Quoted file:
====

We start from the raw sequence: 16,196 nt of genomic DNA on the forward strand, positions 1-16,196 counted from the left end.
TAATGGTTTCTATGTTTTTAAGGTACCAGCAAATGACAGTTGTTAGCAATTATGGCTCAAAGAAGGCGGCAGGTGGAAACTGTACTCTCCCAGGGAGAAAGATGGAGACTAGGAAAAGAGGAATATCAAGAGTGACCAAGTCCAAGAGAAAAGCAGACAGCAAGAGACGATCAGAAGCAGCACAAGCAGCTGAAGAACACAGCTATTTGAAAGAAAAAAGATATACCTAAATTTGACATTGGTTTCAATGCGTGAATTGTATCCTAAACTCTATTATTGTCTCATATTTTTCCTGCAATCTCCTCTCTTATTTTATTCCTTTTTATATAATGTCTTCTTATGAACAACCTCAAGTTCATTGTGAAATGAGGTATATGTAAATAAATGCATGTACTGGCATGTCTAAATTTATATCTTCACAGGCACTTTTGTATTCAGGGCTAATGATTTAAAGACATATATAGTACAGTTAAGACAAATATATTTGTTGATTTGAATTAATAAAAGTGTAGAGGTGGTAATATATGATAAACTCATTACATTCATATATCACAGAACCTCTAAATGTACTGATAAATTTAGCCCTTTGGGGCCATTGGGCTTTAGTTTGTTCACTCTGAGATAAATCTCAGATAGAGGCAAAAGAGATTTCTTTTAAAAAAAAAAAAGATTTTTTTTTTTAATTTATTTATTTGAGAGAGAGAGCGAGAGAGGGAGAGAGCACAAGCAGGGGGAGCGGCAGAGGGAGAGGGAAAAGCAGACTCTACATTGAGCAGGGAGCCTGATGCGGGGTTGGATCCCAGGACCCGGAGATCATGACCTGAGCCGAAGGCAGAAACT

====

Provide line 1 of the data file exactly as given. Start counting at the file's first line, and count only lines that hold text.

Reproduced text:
We start from the raw sequence: 16,196 nt of genomic DNA on the forward strand, positions 1-16,196 counted from the left end.